Erik Jones: Contemporary Art, Contemporary Artist
Gloobbi recently talked with New York based contemporary figure artist Erik Jones on his transition from illustration to fine art, and the independence of artists in this modern age of social media.
Jones was raised in St. Petersburg, Florida, a beach community with a proclivity for sunshine and folk art. In 2007 he graduated from Florida’s Ringling College of Art and Design, where he studied media and digital illustration.
Today, the artist combines traditional and modern techniques to create vibrant, techni-colored portraits with a certain pop-edge cool about them, contrasting with the delicate and dreamy aura projected by his female subjects.
“I build my entire piece digitally first. It’s my plan, my matrix. I probably spend more time in this stage then I do the actually painting. Every color, every shape is methodically mapped out. Once I have the image I like, I project the line drawing and outlined shapes to paper.”
He then uses a blend of traditional techniques including watercolor, colored pencil, oils and acrylics to bring the works to life.
Jones’ greatest inspirations are contemporary non-representational, or abstract, painting and fashion photography, often using fashion models as his subjects.
“I’ve been photographing models for years, so I have quite the collection to take from…I can normally “Frankenstein” my reference together with prior photos to create something fresh.”
Jones could write a book on the subject of self-promotion, believing that the greater overall exposure an artist can muster (using all means available), the better.
“I can’t believe how many people don’t take advantage of social mediums that focus on self-promotion and developing a “fan” base. Facebook, Instagram, Twitter, Tumblr… You should be on all of them. I believe this is the number one tool for the modern artist to achieve success.”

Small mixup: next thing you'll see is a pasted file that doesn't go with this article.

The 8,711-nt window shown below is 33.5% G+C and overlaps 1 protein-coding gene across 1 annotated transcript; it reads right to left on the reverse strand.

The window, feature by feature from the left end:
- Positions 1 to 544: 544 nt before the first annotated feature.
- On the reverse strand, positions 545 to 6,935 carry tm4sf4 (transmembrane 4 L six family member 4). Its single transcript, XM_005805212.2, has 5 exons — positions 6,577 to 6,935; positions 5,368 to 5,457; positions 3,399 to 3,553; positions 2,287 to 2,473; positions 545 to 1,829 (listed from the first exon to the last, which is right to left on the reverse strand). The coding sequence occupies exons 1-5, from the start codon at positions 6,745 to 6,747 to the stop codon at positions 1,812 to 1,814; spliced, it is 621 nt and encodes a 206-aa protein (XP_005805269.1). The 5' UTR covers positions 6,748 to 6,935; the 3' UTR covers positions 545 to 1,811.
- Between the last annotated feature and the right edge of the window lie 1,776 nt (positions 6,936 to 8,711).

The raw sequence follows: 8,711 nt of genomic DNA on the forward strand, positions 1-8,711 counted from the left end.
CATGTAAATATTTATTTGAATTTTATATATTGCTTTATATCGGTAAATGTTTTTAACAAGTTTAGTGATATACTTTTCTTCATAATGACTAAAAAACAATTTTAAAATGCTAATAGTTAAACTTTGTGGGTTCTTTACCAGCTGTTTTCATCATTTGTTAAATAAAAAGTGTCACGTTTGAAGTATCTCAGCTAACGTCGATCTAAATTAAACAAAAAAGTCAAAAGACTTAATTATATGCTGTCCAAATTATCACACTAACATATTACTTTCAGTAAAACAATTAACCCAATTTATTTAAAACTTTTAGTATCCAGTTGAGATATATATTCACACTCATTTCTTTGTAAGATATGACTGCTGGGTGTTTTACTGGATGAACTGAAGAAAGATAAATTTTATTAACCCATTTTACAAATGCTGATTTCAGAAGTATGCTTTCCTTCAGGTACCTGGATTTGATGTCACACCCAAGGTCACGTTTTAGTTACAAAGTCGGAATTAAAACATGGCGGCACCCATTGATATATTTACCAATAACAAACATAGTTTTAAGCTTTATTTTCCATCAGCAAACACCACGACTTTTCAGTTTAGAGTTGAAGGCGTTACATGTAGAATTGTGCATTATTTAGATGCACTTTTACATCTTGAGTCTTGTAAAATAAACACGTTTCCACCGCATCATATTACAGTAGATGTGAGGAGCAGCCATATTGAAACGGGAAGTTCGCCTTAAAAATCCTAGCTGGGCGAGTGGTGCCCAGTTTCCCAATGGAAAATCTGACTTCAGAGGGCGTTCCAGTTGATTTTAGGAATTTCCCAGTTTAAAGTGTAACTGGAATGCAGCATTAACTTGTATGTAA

The artist’s active online presence is testament to this mantra. Unlike many artists whose public exposure exists purely through gallery websites, Jones has his own interactive website and blog where viewers can see and read about his work, watch videos and order prints and apparel. He also benefits from people re-blogging and sharing his work.
“It’s really important for an artist to be aware that this is a business. Being a free agent is beneficial (for some). You meet more people and do the legwork yourself, creating contacts and making friends. This is very, very important.”
However, Jones is by no means anti-gallery. He has a healthy view on the role galleries can play and works collaboratively with Spoke Art in New York. Currently enjoying some space from commercial projects, he acknowledges the benefits of working on personal projects with a gallery.
“It’s very tiresome and challenging to have to worry about finding [your own] shows, making prints, marketing yourself, etc. Though for me, again, having a degree of independence is the way to build my brand.”
Coming from the illustration world, accessibility is a no-brainer to Jones. However, he appreciates that one does not want to flood his or her market, and has refined his creative process to avoid the point where his artistic integrity or creative process is hindered.
“I used to create paintings simply to sell them. There was no consistency, no heart, no feeling behind the work. I was flooding my own market so everyone could have a piece, ultimately just to make money. My new series has totally changed the way I think about creating. I went into it not caring if the pieces sold – it was more for my own creative therapy. This way I was able to create something that was really unique and dear to me.”
by Jenny Wylie